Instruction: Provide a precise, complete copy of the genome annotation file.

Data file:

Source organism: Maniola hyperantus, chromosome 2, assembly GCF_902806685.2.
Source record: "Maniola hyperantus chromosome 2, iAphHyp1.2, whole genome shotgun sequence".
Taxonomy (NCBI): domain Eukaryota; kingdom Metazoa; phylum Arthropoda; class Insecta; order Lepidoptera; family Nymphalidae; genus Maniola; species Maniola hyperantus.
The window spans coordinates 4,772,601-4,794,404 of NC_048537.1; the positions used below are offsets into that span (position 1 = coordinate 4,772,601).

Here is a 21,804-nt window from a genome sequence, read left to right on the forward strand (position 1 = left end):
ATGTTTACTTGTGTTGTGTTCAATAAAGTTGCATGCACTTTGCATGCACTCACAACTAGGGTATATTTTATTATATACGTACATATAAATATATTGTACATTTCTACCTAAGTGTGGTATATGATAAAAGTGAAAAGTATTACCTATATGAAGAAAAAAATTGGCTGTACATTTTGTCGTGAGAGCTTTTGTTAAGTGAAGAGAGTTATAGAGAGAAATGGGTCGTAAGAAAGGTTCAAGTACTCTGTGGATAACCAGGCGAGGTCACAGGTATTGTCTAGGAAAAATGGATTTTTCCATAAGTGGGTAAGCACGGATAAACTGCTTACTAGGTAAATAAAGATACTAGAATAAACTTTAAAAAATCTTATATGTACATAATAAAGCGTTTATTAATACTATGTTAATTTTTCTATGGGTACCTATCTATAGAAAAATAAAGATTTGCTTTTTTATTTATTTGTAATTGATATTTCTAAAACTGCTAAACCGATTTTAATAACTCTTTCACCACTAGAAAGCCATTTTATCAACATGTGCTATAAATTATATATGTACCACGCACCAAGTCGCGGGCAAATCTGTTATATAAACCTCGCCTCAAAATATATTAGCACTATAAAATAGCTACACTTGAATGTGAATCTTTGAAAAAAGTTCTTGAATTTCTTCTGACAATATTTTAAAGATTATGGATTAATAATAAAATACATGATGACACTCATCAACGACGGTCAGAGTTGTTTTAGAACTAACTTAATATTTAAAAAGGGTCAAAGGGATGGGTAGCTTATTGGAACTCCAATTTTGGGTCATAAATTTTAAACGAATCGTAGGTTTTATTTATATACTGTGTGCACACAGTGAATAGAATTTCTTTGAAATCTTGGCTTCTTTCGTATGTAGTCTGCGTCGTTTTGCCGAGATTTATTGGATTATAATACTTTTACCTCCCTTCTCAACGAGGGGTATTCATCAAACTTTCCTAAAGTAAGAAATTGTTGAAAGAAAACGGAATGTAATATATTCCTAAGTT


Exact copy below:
Source organism: Maniola hyperantus, chromosome 2, assembly GCF_902806685.2.
Source record: "Maniola hyperantus chromosome 2, iAphHyp1.2, whole genome shotgun sequence".
Taxonomy (NCBI): domain Eukaryota; kingdom Metazoa; phylum Arthropoda; class Insecta; order Lepidoptera; family Nymphalidae; genus Maniola; species Maniola hyperantus.
The window spans coordinates 4,772,601-4,794,404 of NC_048537.1; the positions used below are offsets into that span (position 1 = coordinate 4,772,601).

Here is a 21,804-nt window from a genome sequence, read left to right on the forward strand (position 1 = left end):
ATGTTTACTTGTGTTGTGTTCAATAAAGTTGCATGCACTTTGCATGCACTCACAACTAGGGTATATTTTATTATATACGTACATATAAATATATTGTACATTTCTACCTAAGTGTGGTATATGATAAAAGTGAAAAGTATTACCTATATGAAGAAAAAAATTGGCTGTACATTTTGTCGTGAGAGCTTTTGTTAAGTGAAGAGAGTTATAGAGAGAAATGGGTCGTAAGAAAGGTTCAAGTACTCTGTGGATAACCAGGCGAGGTCACAGGTATTGTCTAGGAAAAATGGATTTTTCCATAAGTGGGTAAGCACGGATAAACTGCTTACTAGGTAAATAAAGATACTAGAATAAACTTTAAAAAATCTTATATGTACATAATAAAGCGTTTATTAATACTATGTTAATTTTTCTATGGGTACCTATCTATAGAAAAATAAAGATTTGCTTTTTTATTTATTTGTAATTGATATTTCTAAAACTGCTAAACCGATTTTAATAACTCTTTCACCACTAGAAAGCCATTTTATCAACATGTGCTATAAATTATATATGTACCACGCACCAAGTCGCGGGCAAATCTGTTATATAAACCTCGCCTCAAAATATATTAGCACTATAAAATAGCTACACTTGAATGTGAATCTTTGAAAAAAGTTCTTGAATTTCTTCTGACAATATTTTAAAGATTATGGATTAATAATAAAATACATGATGACACTCATCAACGACGGTCAGAGTTGTTTTAGAACTAACTTAATATTTAAAAAGGGTCAAAGGGATGGGTAGCTTATTGGAACTCCAATTTTGGGTCATAAATTTTAAACGAATCGTAGGTTTTATTTATATACTGTGTGCACACAGTGAATAGAATTTCTTTGAAATCTTGGCTTCTTTCGTATGTAGTCTGCGTCGTTTTGCCGAGATTTATTGGATTATAATACTTTTACCTCCCTTCTCAACGAGGGGTATTCATCAAACTTTCCTAAAGTAAGAAATTGTTGAAAGAAAACGGAATGTAATATATTCCTAAGTT